After a painful junior season, Chesterton senior Meaghan McLaughlin is truly looking forward to her final year as a prep swimmer.
McLaughlin built up an impressive resume throughout her first three seasons. She's the two-time defending sectional champion in both the 200-yard individual medley and 100 butterfly. She's helped set sectional records in both the 200 medley relay and 400 free relay. At state, she's competed in at least three events each season. She helped the Trojans break the school record in the 200 medley relay (1 minute, 46.47 seconds) as the squad finished fourth in the event last season.
The striking thing is those junior marks were intertwined between a pair of illnesses and a possible career-ending arm injury.
"There were team expectations," she said, "and I wanted to push through and help.
"Last year was filled with a lot of pain. At times, it was hard to sit back and watch."
The beginning of McLaughlin's season was interrupted with a flu-like virus. During the week leading up the state meet, McLaughlin was hampered by a severe cold.
The main roadblock dealt with severe shoulder pain, especially in her left arm. Doctors diagnosed that there was a strength imbalance between McLaughlin's arms and her back. McLaughlin had stressed more weight training time on her front. The tendons and ligaments in the back were being stretched forward.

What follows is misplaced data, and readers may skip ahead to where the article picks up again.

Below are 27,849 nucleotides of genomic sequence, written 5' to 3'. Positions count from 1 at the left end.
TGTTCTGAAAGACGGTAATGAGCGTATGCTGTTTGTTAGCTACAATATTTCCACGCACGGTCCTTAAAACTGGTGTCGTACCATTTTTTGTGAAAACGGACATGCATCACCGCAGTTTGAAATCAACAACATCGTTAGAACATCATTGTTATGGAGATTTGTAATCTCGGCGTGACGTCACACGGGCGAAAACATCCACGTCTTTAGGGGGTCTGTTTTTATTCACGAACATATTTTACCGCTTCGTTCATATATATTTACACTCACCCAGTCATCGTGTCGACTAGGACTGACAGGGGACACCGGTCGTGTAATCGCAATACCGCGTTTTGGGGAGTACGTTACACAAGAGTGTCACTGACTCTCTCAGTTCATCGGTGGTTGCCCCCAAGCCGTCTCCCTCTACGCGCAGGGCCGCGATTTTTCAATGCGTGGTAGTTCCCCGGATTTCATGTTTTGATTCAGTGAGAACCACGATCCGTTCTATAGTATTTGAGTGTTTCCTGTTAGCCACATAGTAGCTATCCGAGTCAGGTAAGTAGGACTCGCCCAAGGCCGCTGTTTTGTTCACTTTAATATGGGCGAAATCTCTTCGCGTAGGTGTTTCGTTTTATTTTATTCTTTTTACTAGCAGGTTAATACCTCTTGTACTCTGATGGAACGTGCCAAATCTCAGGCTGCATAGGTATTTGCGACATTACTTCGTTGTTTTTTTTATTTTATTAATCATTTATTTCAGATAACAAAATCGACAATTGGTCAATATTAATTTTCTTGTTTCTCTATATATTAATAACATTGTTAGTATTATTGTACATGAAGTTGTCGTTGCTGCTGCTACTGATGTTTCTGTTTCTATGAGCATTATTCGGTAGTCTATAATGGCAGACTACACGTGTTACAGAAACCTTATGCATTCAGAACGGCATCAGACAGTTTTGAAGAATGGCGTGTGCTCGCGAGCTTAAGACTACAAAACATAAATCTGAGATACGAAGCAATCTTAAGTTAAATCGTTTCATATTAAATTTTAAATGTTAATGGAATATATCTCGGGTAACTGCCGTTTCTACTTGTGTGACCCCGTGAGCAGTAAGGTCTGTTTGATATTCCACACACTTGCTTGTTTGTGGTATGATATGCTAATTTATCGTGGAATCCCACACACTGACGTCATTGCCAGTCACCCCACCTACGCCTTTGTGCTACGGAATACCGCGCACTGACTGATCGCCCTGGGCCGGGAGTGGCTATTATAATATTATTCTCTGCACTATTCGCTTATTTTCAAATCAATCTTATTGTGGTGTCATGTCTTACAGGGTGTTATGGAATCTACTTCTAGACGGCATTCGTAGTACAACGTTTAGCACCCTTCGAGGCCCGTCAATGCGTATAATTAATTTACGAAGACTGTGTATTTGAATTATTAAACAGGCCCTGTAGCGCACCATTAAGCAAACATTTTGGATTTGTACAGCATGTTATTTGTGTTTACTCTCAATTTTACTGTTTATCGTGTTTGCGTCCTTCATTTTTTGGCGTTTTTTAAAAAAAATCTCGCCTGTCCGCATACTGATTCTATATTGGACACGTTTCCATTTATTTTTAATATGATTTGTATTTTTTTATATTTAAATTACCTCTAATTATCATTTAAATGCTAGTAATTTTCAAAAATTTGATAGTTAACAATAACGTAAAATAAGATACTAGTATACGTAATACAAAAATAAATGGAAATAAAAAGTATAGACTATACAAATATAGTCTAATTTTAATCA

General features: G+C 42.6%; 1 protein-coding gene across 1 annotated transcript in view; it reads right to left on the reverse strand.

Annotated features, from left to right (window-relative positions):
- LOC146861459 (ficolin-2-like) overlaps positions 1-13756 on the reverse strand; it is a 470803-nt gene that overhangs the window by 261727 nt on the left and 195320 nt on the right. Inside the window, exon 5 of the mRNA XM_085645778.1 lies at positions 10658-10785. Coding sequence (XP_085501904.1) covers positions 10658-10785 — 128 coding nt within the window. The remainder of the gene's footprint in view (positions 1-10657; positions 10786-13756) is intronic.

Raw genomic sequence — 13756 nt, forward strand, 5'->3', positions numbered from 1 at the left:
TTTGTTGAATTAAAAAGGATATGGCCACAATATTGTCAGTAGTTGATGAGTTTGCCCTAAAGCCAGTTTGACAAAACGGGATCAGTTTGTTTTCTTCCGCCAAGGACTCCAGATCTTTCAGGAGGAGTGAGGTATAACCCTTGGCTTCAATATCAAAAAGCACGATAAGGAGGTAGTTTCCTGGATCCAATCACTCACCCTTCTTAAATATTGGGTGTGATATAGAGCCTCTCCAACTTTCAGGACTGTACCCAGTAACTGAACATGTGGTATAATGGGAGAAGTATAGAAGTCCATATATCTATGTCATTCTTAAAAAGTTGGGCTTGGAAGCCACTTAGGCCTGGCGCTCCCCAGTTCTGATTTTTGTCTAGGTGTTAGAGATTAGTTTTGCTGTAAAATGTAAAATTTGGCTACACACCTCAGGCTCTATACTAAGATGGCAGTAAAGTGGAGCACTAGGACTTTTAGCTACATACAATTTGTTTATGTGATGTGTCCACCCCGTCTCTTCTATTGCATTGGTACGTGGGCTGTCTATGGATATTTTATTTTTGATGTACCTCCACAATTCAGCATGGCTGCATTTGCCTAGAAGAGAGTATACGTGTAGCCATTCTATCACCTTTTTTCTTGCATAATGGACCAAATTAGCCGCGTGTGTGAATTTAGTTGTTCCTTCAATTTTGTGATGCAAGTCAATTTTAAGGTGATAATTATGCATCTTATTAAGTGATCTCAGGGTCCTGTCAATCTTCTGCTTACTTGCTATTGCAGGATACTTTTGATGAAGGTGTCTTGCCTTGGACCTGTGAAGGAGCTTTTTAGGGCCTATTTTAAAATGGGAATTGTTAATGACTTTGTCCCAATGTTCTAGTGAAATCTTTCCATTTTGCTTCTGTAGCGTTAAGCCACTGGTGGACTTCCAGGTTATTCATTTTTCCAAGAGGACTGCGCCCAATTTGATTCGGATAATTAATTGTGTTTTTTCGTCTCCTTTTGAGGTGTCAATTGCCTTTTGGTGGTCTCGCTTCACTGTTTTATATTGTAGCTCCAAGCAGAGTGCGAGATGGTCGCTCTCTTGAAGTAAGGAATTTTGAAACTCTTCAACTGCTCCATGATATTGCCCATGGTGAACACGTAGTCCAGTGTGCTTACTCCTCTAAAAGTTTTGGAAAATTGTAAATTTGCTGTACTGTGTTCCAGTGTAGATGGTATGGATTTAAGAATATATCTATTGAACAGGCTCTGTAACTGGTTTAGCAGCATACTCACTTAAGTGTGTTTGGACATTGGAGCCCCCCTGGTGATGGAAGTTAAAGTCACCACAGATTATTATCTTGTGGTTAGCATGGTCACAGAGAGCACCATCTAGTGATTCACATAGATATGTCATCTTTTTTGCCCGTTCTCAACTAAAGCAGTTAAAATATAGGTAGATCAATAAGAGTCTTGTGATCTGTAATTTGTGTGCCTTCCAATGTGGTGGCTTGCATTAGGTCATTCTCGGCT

"Doctors said I might have to stop swimming. That was devastating," said McLaughlin, who started swimming when she was 5 years old. "I've had so many great memories. Swimming's my life. It's like someone was saying that my life needed to end."
Instead of surgery, she began many preventative measures with heat and ice after workouts. After the season ended, she took two months off from the sport. She also began doing more weight work on her back to relieve the stress on the tendons and ligaments due to the muscle imbalance.
McLaughlin is energized for this season. She looks to improve on her best individual finish at state, 14th in the 200 IM as a sophomore.
"I want to make this season memorable," she said. "I feel like I'm where I need to be."
McLaughlin is now needed as a leader on the squad.
"I think our kids know that at some point they have to up and become a leader," Chesterton coach Kevin Kinel said. "The torch has been passed. She has experiences to pass on."
One of them is her junior ordeal.
"Freshmen come up to me and talk about their pain, and I'm able to help them understand the difference," McLaughlin said. "I also help out in the weight room. I'm more aware now of proper weight use, and I'm willing to help out. If I can avoid it, I don't want anyone else to go through what I did."